1264 should have Dun 1. If so, then 1282 was 18 years later and should be Dun 19. But the Yuan history noted it as Dun 32 = 13 years different. That is, Ganzhi count for years has deviated 13 years!

  • If 1924 is used as the Superior Epoch, then 1204 would be the Superior Epoch closest to the Kublai Khan incidence and will have Dun 1. Dun 1 will come again 72 years later in 1276. 1282 was 6 years later and should have Dun 7

    If 1084 was the Superior Epoch, then Dun 1 would be 1084, 1156, 1228. 1282 was 54 years after 1228 and should have Dun 55.

    They all do not fit Dun 32 as recorded.


These historical evidence indicate the 60 cycle counts for years are not continuous.

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The emperors reserved for themselves certain secrets without which the common people would be using deviated forms of astrology.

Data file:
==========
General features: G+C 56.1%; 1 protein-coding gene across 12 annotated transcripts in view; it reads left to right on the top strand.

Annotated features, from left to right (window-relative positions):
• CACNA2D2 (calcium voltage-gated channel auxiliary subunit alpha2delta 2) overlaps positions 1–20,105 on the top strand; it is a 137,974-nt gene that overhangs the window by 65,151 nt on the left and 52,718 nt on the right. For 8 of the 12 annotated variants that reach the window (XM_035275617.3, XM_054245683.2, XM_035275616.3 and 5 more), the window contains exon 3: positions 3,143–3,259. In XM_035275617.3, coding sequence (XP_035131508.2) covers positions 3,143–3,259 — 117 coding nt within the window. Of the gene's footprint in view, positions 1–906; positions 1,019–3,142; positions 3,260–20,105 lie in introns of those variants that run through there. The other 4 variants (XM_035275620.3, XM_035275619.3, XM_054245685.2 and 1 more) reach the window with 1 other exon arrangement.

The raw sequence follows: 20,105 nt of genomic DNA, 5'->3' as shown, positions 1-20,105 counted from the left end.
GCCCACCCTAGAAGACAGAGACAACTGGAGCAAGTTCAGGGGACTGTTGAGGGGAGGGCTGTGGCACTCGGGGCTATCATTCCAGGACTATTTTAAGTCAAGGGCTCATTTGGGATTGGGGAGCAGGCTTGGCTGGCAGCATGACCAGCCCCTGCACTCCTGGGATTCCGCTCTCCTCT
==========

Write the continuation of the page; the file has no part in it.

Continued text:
The emperors also changed the day and year signs arbitrarily. Thse create subtle unrealised errors in modern dating in astrology and Feng Shui

Conclusions

There have been misleading assumptions among practitioners of a wide range of geomancy arts that the 60 signs in the Four Pillars have continuous counts since the time of Yao back in 2400 BC or Yellow Emperor Huang Di back in 2650 BC. Evaluations of certain historical data yield the startling findings that, at least since the Han dynasty to the present, both the 60 cycle counts for the day and year were never in continuity!

  • The Stem of the hour is calculated from the Stem of the day. So, since the day counts are not continuous, the hour counts also cannot be continuous.

    It is said that the first historical record of the 60-day cycle was from March 8, 2637 BC. It also said that the Qi Men Dun Jia cycle starts from 117 BC. If calculations are made, these years 2637 and 117 BC would have complete cycles of 60 counts and seem to be jia zi years. However, this is misleading, as the calculations were made backward from the modern dates and 2637 and 117 BC will be forced to fit into the 60 cycle counts..


Date calculations in geomancy are based on the scientific premise that celestial movements exert real physical effects on human foetal development and adult behaviour. These inaccuracies had never troubled earlier emperors who had prudently resorted to direct observations of the sky, forbidden planetary tables and the actual astronomical positions of stars and planets.